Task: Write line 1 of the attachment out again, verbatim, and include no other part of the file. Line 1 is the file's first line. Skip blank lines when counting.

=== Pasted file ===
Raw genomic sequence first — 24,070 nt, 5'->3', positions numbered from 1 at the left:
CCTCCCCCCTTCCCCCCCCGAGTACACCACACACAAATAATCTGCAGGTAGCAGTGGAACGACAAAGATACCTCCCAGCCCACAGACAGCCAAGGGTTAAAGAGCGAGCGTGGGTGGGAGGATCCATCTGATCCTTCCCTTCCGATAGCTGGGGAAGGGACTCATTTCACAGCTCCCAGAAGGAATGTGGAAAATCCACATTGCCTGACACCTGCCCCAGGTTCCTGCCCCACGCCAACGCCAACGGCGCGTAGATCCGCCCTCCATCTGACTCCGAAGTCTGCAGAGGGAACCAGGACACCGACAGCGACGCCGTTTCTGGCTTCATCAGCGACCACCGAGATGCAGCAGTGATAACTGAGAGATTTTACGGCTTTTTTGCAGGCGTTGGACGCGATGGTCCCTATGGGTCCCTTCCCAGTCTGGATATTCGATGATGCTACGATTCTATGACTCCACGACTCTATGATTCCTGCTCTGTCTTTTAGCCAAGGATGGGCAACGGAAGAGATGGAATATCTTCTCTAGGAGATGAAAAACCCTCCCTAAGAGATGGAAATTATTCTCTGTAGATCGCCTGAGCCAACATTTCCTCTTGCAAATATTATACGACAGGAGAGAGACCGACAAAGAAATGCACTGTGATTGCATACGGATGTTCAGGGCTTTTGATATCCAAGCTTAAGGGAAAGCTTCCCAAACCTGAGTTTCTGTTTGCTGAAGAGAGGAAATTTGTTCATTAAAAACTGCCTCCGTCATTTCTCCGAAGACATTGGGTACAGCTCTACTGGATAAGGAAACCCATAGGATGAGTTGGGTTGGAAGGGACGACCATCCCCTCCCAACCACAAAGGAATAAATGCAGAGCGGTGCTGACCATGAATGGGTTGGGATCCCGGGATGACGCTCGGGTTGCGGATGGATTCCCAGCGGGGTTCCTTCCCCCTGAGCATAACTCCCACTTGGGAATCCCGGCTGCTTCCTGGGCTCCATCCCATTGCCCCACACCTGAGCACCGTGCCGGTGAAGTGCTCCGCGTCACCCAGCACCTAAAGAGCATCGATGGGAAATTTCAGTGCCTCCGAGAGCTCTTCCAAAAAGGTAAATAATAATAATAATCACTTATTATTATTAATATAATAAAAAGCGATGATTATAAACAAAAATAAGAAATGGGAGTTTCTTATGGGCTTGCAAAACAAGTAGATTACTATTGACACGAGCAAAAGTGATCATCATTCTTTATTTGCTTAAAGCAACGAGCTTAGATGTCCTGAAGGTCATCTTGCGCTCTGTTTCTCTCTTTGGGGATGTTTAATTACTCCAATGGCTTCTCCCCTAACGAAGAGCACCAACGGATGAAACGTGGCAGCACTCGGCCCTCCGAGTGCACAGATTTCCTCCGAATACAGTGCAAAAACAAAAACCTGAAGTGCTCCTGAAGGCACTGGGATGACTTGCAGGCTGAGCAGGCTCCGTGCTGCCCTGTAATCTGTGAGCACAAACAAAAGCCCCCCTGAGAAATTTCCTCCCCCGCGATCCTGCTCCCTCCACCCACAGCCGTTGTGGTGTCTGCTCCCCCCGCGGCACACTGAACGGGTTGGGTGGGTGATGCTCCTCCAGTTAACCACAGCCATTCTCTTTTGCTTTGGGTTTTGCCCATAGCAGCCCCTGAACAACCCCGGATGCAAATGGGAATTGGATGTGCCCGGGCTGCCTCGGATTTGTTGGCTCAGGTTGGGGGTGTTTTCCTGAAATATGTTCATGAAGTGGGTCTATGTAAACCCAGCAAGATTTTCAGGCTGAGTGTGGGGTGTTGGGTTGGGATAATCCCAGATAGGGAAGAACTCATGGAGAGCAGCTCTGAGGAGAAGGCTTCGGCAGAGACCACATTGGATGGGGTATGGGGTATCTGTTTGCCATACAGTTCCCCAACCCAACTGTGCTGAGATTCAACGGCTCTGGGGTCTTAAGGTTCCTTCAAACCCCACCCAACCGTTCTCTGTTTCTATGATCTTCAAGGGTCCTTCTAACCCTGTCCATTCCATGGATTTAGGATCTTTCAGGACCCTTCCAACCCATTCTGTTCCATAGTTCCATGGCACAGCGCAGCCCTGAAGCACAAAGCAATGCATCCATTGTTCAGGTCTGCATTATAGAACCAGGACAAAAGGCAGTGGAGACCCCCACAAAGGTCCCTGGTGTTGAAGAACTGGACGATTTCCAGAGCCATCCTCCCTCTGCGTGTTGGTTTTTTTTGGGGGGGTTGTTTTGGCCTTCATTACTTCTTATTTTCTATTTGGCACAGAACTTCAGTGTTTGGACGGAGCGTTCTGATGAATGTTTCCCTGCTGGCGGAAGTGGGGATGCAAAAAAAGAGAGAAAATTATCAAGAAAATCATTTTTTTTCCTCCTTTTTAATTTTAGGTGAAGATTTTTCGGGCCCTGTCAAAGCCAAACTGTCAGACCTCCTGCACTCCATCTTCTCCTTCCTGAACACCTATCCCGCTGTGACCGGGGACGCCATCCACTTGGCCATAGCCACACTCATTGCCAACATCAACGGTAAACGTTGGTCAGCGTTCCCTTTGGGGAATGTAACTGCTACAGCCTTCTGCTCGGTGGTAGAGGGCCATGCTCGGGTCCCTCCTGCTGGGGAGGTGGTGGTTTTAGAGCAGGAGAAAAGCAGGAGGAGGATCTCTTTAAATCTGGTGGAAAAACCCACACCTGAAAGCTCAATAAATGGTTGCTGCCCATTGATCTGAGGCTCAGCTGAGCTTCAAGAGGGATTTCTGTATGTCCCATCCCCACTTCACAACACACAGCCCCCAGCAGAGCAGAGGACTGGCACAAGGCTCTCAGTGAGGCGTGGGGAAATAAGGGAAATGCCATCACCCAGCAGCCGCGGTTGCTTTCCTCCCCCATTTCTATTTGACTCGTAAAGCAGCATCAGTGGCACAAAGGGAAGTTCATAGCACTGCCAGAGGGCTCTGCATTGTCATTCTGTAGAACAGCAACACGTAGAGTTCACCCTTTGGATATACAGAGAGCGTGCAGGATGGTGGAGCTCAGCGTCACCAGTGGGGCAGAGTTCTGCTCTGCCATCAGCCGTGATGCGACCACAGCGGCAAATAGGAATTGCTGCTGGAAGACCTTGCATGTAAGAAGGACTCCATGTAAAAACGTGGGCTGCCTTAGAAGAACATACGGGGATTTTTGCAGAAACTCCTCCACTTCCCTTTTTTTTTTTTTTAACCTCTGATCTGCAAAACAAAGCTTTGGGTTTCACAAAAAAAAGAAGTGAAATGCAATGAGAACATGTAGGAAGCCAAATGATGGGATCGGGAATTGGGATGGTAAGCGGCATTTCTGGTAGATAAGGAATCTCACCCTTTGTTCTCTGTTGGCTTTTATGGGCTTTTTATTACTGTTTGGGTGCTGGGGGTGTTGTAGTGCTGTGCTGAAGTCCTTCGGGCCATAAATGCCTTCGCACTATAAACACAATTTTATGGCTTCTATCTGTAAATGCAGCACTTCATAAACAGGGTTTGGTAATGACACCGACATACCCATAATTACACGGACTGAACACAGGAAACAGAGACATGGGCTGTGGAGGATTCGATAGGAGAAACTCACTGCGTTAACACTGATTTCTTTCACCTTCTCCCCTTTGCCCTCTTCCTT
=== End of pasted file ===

Raw genomic sequence first — 24,070 nt, 5'->3', positions numbered from 1 at the left: